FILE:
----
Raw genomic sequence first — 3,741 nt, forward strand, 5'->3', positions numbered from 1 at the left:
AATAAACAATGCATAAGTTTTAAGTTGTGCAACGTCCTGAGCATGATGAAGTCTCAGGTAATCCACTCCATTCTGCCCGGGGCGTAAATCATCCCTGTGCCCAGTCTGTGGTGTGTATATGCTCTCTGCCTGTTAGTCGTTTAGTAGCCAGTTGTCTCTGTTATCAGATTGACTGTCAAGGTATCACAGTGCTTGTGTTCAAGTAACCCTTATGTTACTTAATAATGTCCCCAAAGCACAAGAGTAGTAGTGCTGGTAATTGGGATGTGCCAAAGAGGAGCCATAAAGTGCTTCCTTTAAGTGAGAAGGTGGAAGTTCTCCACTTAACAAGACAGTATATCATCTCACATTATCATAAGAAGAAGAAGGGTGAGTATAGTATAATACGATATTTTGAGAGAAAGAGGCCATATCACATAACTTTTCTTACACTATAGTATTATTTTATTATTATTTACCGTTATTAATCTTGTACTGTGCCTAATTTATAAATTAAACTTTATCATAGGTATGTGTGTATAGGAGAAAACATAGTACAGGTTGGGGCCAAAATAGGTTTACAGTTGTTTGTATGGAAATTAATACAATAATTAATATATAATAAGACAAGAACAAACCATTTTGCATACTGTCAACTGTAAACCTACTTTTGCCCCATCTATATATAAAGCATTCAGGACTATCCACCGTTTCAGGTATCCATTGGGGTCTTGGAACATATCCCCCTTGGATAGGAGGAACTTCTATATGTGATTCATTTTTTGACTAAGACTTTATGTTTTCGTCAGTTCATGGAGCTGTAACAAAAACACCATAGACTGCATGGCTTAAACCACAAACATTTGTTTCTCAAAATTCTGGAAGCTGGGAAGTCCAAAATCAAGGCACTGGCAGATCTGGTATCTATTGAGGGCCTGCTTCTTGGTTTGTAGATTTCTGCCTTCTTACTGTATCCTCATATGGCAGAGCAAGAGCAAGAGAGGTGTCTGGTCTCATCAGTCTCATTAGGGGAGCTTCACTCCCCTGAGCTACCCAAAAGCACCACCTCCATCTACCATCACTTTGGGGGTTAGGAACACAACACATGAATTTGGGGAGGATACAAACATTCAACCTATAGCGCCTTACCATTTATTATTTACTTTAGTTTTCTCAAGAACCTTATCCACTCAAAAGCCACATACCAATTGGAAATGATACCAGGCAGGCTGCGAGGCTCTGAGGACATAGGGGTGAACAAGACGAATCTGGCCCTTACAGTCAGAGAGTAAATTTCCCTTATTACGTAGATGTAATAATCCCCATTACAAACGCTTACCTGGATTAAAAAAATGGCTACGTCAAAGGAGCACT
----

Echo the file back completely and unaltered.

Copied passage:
Raw genomic sequence first — 3,741 nt, forward strand, 5'->3', positions numbered from 1 at the left:
AATAAACAATGCATAAGTTTTAAGTTGTGCAACGTCCTGAGCATGATGAAGTCTCAGGTAATCCACTCCATTCTGCCCGGGGCGTAAATCATCCCTGTGCCCAGTCTGTGGTGTGTATATGCTCTCTGCCTGTTAGTCGTTTAGTAGCCAGTTGTCTCTGTTATCAGATTGACTGTCAAGGTATCACAGTGCTTGTGTTCAAGTAACCCTTATGTTACTTAATAATGTCCCCAAAGCACAAGAGTAGTAGTGCTGGTAATTGGGATGTGCCAAAGAGGAGCCATAAAGTGCTTCCTTTAAGTGAGAAGGTGGAAGTTCTCCACTTAACAAGACAGTATATCATCTCACATTATCATAAGAAGAAGAAGGGTGAGTATAGTATAATACGATATTTTGAGAGAAAGAGGCCATATCACATAACTTTTCTTACACTATAGTATTATTTTATTATTATTTACCGTTATTAATCTTGTACTGTGCCTAATTTATAAATTAAACTTTATCATAGGTATGTGTGTATAGGAGAAAACATAGTACAGGTTGGGGCCAAAATAGGTTTACAGTTGTTTGTATGGAAATTAATACAATAATTAATATATAATAAGACAAGAACAAACCATTTTGCATACTGTCAACTGTAAACCTACTTTTGCCCCATCTATATATAAAGCATTCAGGACTATCCACCGTTTCAGGTATCCATTGGGGTCTTGGAACATATCCCCCTTGGATAGGAGGAACTTCTATATGTGATTCATTTTTTGACTAAGACTTTATGTTTTCGTCAGTTCATGGAGCTGTAACAAAAACACCATAGACTGCATGGCTTAAACCACAAACATTTGTTTCTCAAAATTCTGGAAGCTGGGAAGTCCAAAATCAAGGCACTGGCAGATCTGGTATCTATTGAGGGCCTGCTTCTTGGTTTGTAGATTTCTGCCTTCTTACTGTATCCTCATATGGCAGAGCAAGAGCAAGAGAGGTGTCTGGTCTCATCAGTCTCATTAGGGGAGCTTCACTCCCCTGAGCTACCCAAAAGCACCACCTCCATCTACCATCACTTTGGGGGTTAGGAACACAACACATGAATTTGGGGAGGATACAAACATTCAACCTATAGCGCCTTACCATTTATTATTTACTTTAGTTTTCTCAAGAACCTTATCCACTCAAAAGCCACATACCAATTGGAAATGATACCAGGCAGGCTGCGAGGCTCTGAGGACATAGGGGTGAACAAGACGAATCTGGCCCTTACAGTCAGAGAGTAAATTTCCCTTATTACGTAGATGTAATAATCCCCATTACAAACGCTTACCTGGATTAAAAAAATGGCTACGTCAAAGGAGCACT